2015 Chevrolet Suburban in review

Rap Sheet:

Model: 2015 Chevrolet Silverado LT
Drivetrain: 5.3L EcoTec3 V8 engine with 355 hp @ 5,600rpm and 383 ft-lb torque @ 4,100 rpm.
Price as Tested: $67,370 ($57,450 LS base price)
Infotainment: Chevy MyLink with 8″ LCD touch screen, bluetooth, reverse camera, 12 USB chargers.
Comfort: Heated, 8-way power leather driver and passenger seats.  Leather second and third row bench seats.

Overview

There’s something wonderfully boss about driving around in a vehicle which spans two postal/zip codes.  When I first saw this Suburban, I couldn’t help but smile.  Something this large tickled my truck fancy fiercely.  I’ve never really considered one of these SUVs.  Even as a self proclaimed truck lover, I preferred a pickup bed to these long, boxy passenger vehicles.  Following last year’s redesign of their truck line, GM launched new designs for their full sized SUV lineups for the 2015 model year.  Along side its smaller sibling, the Chevy Yukon, GM also gave facelifts to GMC and Cadillac versions of the same platforms.  Chevy’s 2015 Suburban also receives the mechanical upgrades the Silverado got last year, focusing on their new and improved 5.3L V8 EcoTec3 engine.  I’ve long maintained the 5.3 is the best V8 GM has on offer, and that fact remains true even in this application.  My Suburban was silky smooth, both accelerating and cruising.  While it felt like the truck needed lots of gas pedal to move, in reality it was already moving much faster.  It required constant speedometer monitoring.  Chevy has also ported the same MyLink system from the Silverado.  I loved this in the Sierra I drove and still do.  At just over $60,000 and no navigation included, it felt a bit lacking.

This new Suburban looks pretty stylish, for a box.

This new Suburban looks pretty stylish, for a box.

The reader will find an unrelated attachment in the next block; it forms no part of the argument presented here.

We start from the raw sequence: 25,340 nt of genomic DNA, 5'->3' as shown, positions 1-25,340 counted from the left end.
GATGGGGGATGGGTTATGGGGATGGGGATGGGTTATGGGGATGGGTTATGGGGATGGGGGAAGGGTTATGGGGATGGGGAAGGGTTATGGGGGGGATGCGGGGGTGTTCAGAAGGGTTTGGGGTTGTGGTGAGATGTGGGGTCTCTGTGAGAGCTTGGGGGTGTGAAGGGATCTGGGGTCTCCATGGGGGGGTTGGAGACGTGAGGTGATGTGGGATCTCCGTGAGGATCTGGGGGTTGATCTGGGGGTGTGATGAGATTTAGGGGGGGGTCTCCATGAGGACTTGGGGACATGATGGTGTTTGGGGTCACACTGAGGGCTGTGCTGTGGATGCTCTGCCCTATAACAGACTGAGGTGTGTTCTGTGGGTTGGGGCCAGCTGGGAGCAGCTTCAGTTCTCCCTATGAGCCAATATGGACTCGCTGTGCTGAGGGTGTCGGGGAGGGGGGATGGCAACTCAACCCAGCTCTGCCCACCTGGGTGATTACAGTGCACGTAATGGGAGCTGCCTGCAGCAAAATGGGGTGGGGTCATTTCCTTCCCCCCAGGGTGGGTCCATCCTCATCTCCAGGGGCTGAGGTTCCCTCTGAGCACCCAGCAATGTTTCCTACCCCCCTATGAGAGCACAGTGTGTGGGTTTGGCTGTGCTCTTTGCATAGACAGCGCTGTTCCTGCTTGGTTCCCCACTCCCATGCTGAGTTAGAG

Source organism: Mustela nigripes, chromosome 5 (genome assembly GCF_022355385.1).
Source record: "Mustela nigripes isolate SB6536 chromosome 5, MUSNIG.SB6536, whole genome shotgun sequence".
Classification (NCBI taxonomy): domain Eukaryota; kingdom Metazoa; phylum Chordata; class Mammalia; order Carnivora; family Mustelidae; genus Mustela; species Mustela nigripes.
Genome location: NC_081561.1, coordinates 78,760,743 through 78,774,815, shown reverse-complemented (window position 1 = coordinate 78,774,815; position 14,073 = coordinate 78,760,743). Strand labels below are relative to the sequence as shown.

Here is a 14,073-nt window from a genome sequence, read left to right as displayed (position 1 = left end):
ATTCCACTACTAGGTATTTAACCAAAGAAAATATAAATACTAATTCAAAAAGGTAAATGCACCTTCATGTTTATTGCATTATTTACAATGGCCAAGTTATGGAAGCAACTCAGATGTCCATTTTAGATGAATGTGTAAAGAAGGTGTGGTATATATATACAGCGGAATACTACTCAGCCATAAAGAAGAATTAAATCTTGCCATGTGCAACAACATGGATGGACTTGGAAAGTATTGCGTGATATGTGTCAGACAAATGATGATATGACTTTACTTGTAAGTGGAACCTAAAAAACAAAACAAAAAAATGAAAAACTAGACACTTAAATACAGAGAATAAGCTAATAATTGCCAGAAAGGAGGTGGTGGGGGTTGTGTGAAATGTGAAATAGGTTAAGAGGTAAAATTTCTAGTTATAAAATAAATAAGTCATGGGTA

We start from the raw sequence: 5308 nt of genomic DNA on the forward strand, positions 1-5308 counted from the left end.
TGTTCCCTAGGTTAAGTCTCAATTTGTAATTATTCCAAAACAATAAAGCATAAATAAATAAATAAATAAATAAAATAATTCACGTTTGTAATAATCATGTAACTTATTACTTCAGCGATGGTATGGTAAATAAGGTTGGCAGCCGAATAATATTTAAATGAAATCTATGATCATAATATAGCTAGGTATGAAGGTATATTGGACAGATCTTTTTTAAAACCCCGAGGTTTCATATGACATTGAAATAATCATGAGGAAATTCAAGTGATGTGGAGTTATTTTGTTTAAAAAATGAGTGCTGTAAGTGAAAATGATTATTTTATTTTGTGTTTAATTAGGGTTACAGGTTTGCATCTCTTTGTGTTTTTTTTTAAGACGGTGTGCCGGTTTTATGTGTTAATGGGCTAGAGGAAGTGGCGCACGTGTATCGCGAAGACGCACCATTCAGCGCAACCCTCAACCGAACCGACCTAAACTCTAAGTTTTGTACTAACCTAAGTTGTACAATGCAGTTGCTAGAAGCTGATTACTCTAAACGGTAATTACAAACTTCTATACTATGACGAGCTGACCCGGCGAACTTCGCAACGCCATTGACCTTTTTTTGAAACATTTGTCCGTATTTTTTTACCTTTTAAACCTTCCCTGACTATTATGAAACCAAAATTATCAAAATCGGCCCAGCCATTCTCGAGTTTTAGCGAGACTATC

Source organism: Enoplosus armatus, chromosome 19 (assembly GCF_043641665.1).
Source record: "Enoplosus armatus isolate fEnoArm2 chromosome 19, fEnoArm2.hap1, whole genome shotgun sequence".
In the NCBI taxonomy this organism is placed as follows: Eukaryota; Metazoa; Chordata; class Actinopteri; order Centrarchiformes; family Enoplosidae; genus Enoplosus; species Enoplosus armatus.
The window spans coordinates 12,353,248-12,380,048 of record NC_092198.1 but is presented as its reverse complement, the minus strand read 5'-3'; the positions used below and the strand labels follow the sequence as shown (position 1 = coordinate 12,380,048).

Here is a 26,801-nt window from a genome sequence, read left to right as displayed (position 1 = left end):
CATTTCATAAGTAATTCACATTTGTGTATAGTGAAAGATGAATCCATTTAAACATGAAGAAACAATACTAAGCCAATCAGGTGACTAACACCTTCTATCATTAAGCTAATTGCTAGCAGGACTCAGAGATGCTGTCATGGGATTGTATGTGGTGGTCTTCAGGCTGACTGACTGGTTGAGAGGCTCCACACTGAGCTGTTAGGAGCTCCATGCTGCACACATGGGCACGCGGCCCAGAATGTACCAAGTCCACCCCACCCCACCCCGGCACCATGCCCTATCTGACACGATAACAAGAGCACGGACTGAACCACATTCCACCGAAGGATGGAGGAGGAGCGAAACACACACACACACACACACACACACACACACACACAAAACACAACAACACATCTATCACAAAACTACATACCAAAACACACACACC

Much of the interior has been lifted right from the Silverado, from the dash backwards.  Noticeably lacking was any form of key fob or push button start.  Considering how widespread and convenient this technology has become, it feels very out of place using a key to start the truck.  Many of their competitors have moved to push button starts now yet GM seems to stubbornly rely on an older tech.  Despite this, the key shares a ring with a rather large and unwieldy fob.  Still a bit confused by that.  Key fobs aside, the Suburban is a very tech packed truck.  Driver information LCDs provide great trip, vehicle and mileage information at a glance while the center 8″ MyLink screen is intuitive and simple to use.  Phone pairing is fast and painless.  There are more USB ports in this truck than passenger seat belts.  Given that this truck is based on a full length pickup frame, one thing you’re never lacking for is space.  The interior is spacious from any vantage point.  There is lots of room for family equipment like strollers along side luggage in the rear trunk space.  Legroom is ample for passengers in the front and second rows, acceptable in the third.  Certainly longer hauls may start to get uncomfortable, but more than adequate for short haul trips.

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Performance/Mileage